Protein that helps viruses hijack cell replication machinery and spread could be a target to halt infection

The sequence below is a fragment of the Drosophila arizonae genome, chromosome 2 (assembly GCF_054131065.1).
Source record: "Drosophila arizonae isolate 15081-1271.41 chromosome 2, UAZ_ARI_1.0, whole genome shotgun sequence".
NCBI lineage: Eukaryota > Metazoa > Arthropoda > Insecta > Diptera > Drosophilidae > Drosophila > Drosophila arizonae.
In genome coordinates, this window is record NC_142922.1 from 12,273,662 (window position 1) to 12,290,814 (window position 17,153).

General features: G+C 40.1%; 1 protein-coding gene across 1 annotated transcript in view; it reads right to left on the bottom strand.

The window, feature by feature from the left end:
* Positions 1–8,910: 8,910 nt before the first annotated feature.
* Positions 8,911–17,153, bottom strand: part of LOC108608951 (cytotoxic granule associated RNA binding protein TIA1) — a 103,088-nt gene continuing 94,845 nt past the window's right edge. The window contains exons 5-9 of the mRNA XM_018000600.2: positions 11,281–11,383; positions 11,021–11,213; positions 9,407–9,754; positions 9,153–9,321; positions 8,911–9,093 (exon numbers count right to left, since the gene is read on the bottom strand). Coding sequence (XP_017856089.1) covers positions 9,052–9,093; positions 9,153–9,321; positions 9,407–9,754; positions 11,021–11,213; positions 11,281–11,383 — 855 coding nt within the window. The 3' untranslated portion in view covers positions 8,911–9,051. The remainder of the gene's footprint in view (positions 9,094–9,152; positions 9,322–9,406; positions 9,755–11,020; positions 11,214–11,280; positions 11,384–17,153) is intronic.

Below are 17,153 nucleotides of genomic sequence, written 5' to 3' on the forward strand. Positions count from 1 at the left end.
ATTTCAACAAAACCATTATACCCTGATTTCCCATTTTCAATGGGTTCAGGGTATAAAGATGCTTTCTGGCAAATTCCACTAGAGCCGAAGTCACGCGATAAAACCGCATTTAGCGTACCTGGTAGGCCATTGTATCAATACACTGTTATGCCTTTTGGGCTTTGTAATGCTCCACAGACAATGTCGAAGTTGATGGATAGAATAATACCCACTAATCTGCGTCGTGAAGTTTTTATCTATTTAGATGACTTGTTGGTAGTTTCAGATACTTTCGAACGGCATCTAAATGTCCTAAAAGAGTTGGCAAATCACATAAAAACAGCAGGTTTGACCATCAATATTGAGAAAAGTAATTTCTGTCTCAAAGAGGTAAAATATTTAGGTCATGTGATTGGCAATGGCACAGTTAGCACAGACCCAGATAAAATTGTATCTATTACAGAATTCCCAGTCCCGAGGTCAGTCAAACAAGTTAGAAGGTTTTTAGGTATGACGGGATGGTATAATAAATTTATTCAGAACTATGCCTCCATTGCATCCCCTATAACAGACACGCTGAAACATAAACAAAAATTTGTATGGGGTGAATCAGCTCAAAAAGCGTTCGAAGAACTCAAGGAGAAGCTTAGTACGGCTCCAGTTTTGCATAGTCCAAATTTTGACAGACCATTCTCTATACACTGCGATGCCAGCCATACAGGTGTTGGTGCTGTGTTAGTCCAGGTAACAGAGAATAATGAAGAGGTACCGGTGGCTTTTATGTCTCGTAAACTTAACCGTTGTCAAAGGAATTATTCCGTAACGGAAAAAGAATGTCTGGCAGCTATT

When entering a human cell, some viruses just replicate and move on. Others, it appears, grab the steering wheel, start the engine, and make off. This video shows the tracks taken by human cells hijacked by such a virus (infection at the centre). It’s thought that by commandeering the cell’s motility machinery, poxviruses and others like them are able to promote their own spread around the body. Researchers have now discovered that in the case of vaccinia virus (a type of poxvirus) production of a viral protein called vaccinia growth factor (VGF) is responsible for revving the cell’s engine. Indeed, deletion of VGF from the vaccinia genome reduced the spread of the virus and the size of viral lesions in vaccinia-infected mice. By determining the mechanisms underlying this viral joy-riding, researchers hope to develop targeted anti-viral strategies that stop the stolen cells in their tracks and thus reduce the severity of infection.
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